November 08, 2018

πŸ•‚The Nicene Creed

I believe in one God,
the Father almighty,
maker of heaven and earth,
of all things visible and invisible.

I believe in one Lord Jesus Christ,
the Only Begotten Son of God,
born of the Father before all ages.
God from God, Light from Light, 
true God from true God,
begotten, not made, consubstantial with the Father;
through him all things were made.
For us men and for our salvation
he came down from heaven,

and by the Holy Spirit was incarnate of the Virgin Mary,
and became man.

For our sake he was crucified under Pontius Pilate,
he suffered death and was buried,  
and rose again on the third day
in accordance with the Scriptures.
He ascended into heaven 
and is seated at the right hand of the Father.
He will come again in glory
to judge the living and the dead
and his kingdom will have no end.

I believe in the Holy Spirit, the Lord, the giver of life,
who proceeds from the Father and the Son,
who with the Father and the Son is adored and glorified,
who has spoken through the prophets.

I believe in one, holy, catholic and apostolic Church.
I confess one Baptism for the forgiveness of sins
and I look forward to the resurrection of the dead
and the life of the world to come. Amen.

The Nicene Creed was originally formulated at the 1st Ecumenical Council of the Catholic Church held in Nicea in the year 325 and was later amplified, adopted and authorized as a true expression of the faith at the 2nd Ecumenical Council in Constantinople in 381.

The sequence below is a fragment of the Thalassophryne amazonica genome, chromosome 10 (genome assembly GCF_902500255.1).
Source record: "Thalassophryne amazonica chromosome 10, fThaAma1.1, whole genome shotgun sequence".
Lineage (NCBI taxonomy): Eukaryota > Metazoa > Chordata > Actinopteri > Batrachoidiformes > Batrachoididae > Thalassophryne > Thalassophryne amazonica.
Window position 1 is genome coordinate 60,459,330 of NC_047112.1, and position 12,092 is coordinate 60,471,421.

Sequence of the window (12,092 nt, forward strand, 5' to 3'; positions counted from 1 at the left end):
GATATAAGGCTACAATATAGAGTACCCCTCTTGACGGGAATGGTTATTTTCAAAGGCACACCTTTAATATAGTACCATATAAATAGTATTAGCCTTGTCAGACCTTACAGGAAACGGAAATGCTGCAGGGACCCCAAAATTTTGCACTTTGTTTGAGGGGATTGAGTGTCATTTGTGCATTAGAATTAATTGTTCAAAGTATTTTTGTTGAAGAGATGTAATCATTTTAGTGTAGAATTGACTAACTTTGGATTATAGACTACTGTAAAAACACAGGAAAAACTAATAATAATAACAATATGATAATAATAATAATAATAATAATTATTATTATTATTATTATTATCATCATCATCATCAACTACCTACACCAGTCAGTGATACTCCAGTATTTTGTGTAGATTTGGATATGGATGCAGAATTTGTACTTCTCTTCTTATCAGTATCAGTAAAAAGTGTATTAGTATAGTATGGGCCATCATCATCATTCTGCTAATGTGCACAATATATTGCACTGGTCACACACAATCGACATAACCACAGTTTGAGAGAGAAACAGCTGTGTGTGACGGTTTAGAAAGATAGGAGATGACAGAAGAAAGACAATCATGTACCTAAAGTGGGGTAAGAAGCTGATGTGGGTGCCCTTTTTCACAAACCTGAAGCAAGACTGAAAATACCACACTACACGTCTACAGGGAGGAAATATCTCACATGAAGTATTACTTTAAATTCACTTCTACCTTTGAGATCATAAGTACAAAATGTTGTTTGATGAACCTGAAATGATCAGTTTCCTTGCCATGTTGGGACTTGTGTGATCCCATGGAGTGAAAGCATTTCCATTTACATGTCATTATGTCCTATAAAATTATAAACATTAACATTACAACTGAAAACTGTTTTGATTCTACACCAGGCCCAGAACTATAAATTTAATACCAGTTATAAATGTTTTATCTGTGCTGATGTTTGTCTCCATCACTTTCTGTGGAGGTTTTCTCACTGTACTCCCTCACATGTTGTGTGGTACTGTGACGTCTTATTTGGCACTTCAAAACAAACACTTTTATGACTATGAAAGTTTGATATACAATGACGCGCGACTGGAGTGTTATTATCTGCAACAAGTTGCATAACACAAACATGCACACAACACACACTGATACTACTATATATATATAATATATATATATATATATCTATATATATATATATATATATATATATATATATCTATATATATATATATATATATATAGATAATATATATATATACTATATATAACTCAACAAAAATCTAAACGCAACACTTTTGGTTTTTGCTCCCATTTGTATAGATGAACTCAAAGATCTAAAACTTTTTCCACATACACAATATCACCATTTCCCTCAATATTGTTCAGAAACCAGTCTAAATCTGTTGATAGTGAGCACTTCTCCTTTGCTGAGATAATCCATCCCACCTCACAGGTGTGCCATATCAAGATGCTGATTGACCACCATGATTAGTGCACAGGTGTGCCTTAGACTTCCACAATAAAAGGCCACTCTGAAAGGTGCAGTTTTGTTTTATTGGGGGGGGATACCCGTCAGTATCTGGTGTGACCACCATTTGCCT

The Nicene Creed built upon the profession of faith in the Apostles’ Creed, defending against many of the heresies of the time. The primary and most prominent was Arianism, a heresy of the 4th century that was named for its author, Arias, a priest in Alexandria. Arianism denied the full divinity of Jesus Christ and debate over his doctrine agitated the Church for more than half a century. Arias sought to safeguard the absolute transcendence of God by teaching that God is unbegotten and without beginning. The Son, because he is begotten, cannot be God in the same sense as the Father is. Arias taught that the Son was created like all other creatures and exists by the will of the Father. Although Arianism was the most troublesome heresy of the time, it was not the only one. The Nicene Creed was absolutely necessary at the time to ensure the witness of faith during that time.

One often overlooked, but nonetheless important, aspect of the Nicene Creed is that it was formulated before the Church made a determination of which books belonged in the New Testament. A list of the inspired books of the New Testament, as we have them in the Bible today, was first put together in the 39th Pastoral Letter of Saint Athanasius, Bishop of Alexandria, Egypt, in the year 367. He wanted a list of sacred books of the New Testament, listing the 27 books of the New Testament and declaring that all are apostolic and canonical. Saint Athanasius said, “In these alone is proclaimed the Good News of the teaching of true religion.” This list was confirmed by the Councils of Hippo (393) and Carthage (397). In 405, Pope Innocent I, responding to a question as to what formed the canon, provided this list as well.

Finally, the Council of Trent, meeting in 1545-1563, again promulgated the same list. Because the Nicene Creed was formulated to express the doctrines of the Christianity and to serve as a test of orthodox teaching, the Nicene Creed was, by nature, influential in compiling the New Testament.

Gradually the Nicene Creed came to be recognized as the proper profession of faith for candidates for the Sacrament of Baptism. It is the profession of the Christian Faith common to the Catholic Church, to all the Eastern Churches separated from Rome, and to many of the Protestant denominations today.

Related Post